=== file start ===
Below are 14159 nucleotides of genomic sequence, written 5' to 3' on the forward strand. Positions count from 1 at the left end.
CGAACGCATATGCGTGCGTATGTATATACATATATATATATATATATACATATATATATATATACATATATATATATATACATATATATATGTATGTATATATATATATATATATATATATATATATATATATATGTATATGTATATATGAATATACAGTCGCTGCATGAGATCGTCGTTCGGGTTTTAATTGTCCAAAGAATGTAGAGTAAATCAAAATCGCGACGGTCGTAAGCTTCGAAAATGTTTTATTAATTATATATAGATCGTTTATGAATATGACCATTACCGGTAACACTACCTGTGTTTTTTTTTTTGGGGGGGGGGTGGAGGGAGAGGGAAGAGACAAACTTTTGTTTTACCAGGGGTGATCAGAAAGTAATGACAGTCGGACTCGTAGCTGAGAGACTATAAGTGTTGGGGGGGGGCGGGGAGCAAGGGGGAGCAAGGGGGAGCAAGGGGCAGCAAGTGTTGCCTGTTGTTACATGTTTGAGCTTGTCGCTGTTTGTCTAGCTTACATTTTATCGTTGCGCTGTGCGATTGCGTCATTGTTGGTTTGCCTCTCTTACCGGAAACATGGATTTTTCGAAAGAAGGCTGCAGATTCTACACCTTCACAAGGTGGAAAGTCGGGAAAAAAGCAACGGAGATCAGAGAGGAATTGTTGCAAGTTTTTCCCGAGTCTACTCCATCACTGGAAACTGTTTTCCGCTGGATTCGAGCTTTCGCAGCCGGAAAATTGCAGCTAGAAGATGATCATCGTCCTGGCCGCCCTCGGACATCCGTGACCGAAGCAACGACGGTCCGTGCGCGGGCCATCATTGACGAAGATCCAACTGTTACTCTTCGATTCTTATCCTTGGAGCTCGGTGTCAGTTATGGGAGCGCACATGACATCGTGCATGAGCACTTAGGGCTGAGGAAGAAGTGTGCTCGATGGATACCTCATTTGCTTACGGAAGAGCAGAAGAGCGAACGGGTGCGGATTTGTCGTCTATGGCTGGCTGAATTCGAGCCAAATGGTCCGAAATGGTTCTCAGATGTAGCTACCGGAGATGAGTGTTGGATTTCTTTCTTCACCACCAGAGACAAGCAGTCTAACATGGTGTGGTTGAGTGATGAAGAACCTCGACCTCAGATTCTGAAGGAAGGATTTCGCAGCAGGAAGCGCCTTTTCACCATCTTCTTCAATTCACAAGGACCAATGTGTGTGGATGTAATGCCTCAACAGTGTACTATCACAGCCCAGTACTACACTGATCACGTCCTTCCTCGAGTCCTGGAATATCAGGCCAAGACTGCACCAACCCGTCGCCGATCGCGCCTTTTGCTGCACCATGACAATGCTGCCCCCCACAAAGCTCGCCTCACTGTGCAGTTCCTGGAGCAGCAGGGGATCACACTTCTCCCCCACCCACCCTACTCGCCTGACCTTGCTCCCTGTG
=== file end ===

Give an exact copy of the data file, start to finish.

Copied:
Below are 14159 nucleotides of genomic sequence, written 5' to 3' on the forward strand. Positions count from 1 at the left end.
CGAACGCATATGCGTGCGTATGTATATACATATATATATATATATATACATATATATATATATACATATATATATATATACATATATATATGTATGTATATATATATATATATATATATATATATATATATATATGTATATGTATATATGAATATACAGTCGCTGCATGAGATCGTCGTTCGGGTTTTAATTGTCCAAAGAATGTAGAGTAAATCAAAATCGCGACGGTCGTAAGCTTCGAAAATGTTTTATTAATTATATATAGATCGTTTATGAATATGACCATTACCGGTAACACTACCTGTGTTTTTTTTTTTGGGGGGGGGGTGGAGGGAGAGGGAAGAGACAAACTTTTGTTTTACCAGGGGTGATCAGAAAGTAATGACAGTCGGACTCGTAGCTGAGAGACTATAAGTGTTGGGGGGGGGCGGGGAGCAAGGGGGAGCAAGGGGGAGCAAGGGGCAGCAAGTGTTGCCTGTTGTTACATGTTTGAGCTTGTCGCTGTTTGTCTAGCTTACATTTTATCGTTGCGCTGTGCGATTGCGTCATTGTTGGTTTGCCTCTCTTACCGGAAACATGGATTTTTCGAAAGAAGGCTGCAGATTCTACACCTTCACAAGGTGGAAAGTCGGGAAAAAAGCAACGGAGATCAGAGAGGAATTGTTGCAAGTTTTTCCCGAGTCTACTCCATCACTGGAAACTGTTTTCCGCTGGATTCGAGCTTTCGCAGCCGGAAAATTGCAGCTAGAAGATGATCATCGTCCTGGCCGCCCTCGGACATCCGTGACCGAAGCAACGACGGTCCGTGCGCGGGCCATCATTGACGAAGATCCAACTGTTACTCTTCGATTCTTATCCTTGGAGCTCGGTGTCAGTTATGGGAGCGCACATGACATCGTGCATGAGCACTTAGGGCTGAGGAAGAAGTGTGCTCGATGGATACCTCATTTGCTTACGGAAGAGCAGAAGAGCGAACGGGTGCGGATTTGTCGTCTATGGCTGGCTGAATTCGAGCCAAATGGTCCGAAATGGTTCTCAGATGTAGCTACCGGAGATGAGTGTTGGATTTCTTTCTTCACCACCAGAGACAAGCAGTCTAACATGGTGTGGTTGAGTGATGAAGAACCTCGACCTCAGATTCTGAAGGAAGGATTTCGCAGCAGGAAGCGCCTTTTCACCATCTTCTTCAATTCACAAGGACCAATGTGTGTGGATGTAATGCCTCAACAGTGTACTATCACAGCCCAGTACTACACTGATCACGTCCTTCCTCGAGTCCTGGAATATCAGGCCAAGACTGCACCAACCCGTCGCCGATCGCGCCTTTTGCTGCACCATGACAATGCTGCCCCCCACAAAGCTCGCCTCACTGTGCAGTTCCTGGAGCAGCAGGGGATCACACTTCTCCCCCACCCACCCTACTCGCCTGACCTTGCTCCCTGTG